Air Force representatives from Peterson Air Force Base in Colorado Springs were briefed recently on a multitude of University of Tennessee Space Institute courses that might fit into their Space Professional Development Training Program.
Maj. Melissa Sandberg and Mike Reinhard from the Colorado program and Lt. Col. Kim Nelson of Arnold Engineering Development Center were told that UTSI’s credit and non-credit courses could be tailored to meet their needs.
Reinhard and Sandberg were discussing with AEDC military personnel how the training program might impact their career paths and visited UTSI on Oct. 24 to hear specifics of the Space Institute’s short course program.
Donald C. Daniel, UT associate vice president and chief operating officer of UTSI, described the Institute’s dual missions as a graduate school and research center and emphasized the “support network” existing between AEDC and the Institute.
Becky Stines, director of continuing education at UTSI, explained that 20 or more courses – on and off-site — are offered yearly, co-sponsored by the American Institute of Aeronautics and Astronautics, and the Society of Flight Test Engineers.
“We have world-class researchers and educators among our faculty,” Stines said, noting that the Institute has offered a wide variety of courses for more than three decades. She stressed that specific courses can be offered on site in Colorado.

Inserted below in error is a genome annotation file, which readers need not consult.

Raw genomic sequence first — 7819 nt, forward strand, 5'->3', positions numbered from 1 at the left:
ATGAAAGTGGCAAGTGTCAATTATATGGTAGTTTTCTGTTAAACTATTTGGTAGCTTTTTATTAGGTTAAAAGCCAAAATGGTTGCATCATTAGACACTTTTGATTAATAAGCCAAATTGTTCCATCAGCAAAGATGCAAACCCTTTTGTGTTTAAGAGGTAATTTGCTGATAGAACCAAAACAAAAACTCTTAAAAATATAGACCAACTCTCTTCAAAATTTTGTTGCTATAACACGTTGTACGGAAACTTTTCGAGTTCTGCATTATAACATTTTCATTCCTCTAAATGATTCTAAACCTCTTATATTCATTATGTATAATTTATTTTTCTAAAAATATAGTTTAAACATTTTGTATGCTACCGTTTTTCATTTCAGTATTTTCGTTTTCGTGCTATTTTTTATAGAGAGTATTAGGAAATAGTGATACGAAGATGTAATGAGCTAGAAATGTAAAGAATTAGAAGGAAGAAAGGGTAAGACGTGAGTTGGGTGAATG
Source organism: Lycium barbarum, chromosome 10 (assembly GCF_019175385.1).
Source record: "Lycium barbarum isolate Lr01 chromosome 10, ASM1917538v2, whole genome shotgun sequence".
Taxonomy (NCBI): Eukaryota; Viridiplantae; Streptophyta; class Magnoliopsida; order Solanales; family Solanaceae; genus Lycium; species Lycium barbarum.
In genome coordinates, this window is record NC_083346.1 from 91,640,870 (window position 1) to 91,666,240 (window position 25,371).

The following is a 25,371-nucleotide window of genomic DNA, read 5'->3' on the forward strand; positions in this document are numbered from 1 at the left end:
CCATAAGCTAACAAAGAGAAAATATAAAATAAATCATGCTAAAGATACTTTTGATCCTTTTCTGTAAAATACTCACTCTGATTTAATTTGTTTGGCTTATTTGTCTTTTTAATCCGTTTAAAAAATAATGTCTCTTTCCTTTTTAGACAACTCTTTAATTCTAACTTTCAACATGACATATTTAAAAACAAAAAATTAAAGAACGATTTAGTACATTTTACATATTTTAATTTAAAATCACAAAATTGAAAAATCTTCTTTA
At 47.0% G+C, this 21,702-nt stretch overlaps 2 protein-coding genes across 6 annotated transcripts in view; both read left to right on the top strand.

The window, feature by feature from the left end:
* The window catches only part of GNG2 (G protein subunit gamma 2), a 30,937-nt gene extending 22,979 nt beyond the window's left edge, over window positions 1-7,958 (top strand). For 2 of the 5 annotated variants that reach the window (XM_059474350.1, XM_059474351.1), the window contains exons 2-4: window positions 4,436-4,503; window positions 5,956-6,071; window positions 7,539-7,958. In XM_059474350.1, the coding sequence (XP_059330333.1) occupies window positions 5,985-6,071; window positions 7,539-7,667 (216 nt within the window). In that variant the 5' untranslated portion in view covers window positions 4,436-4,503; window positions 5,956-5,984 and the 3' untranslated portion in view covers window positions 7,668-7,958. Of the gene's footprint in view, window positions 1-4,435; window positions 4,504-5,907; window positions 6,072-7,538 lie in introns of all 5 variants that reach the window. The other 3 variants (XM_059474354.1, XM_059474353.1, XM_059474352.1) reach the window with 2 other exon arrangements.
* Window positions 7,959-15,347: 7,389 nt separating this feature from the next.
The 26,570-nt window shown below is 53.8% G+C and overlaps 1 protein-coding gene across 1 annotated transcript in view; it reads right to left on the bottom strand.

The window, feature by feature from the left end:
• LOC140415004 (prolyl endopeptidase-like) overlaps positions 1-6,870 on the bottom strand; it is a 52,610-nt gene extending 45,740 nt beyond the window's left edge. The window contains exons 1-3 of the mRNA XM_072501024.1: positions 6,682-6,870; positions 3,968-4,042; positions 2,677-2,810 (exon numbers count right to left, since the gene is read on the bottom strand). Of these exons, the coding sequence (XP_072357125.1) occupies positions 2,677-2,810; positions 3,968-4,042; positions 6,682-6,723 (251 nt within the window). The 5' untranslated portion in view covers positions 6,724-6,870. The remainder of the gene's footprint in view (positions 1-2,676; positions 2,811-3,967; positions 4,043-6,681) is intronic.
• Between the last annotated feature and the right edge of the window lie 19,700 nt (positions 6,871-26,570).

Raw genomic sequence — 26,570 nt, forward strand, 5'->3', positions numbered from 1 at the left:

Professor Frank Collins discussed his new course scheduled for April on “Ground-Based Low Earth Orbit Simulation.” Emphasizing that “you can’t test one thing only,” Collins said, “There is a synergism. In this course we will examine synergistic atmospheric effects on space craft performance as well as simulation of atmospheric effects in ground-based facilities, which is difficult to do. What the course is all about is applied quantum mechanics.”
Gary A. Flandro, Boling Chair Professor of Mechanical and Aeronautical Engineering, described numerous courses for professional development of space flight, emphasizing that many of the courses are “mission oriented.” The courses – ranging from elements of spacecraft design to solving problems of combustion instability in liquid rockets – can be tailored to meet specific demands, he said.
Although the courses are designed for an intensive one-week presentation, “they can last a week or a full semester according to your needs,” Flandro said. “The depth of presentation can be adjusted to fit the needs of students.”
Greg Sedrick, professor of Industrial and Information Engineering and chair of the Engineering Management Program, described courses designed to “bridge the technology-to-business gap.” While scientists and engineers are not “always known for their people skills,” Sedrick said it is important not only to manage resources but also to “lead people.”
Discussing the Engineering Management “distance learning” program, he said UTSI’s program is delivered “throughout Tennessee, the United States, and all over the world,” sometimes reaching students at sea. UTSI also is program manager for the National Science Foundation’s EPSCOR (Experimental Program to Stimulate Competitive Research) in Tennessee, Sedrick pointed out.
UTSI’s wide variety of available credit and short courses can be “tailored to your needs,” the professor said.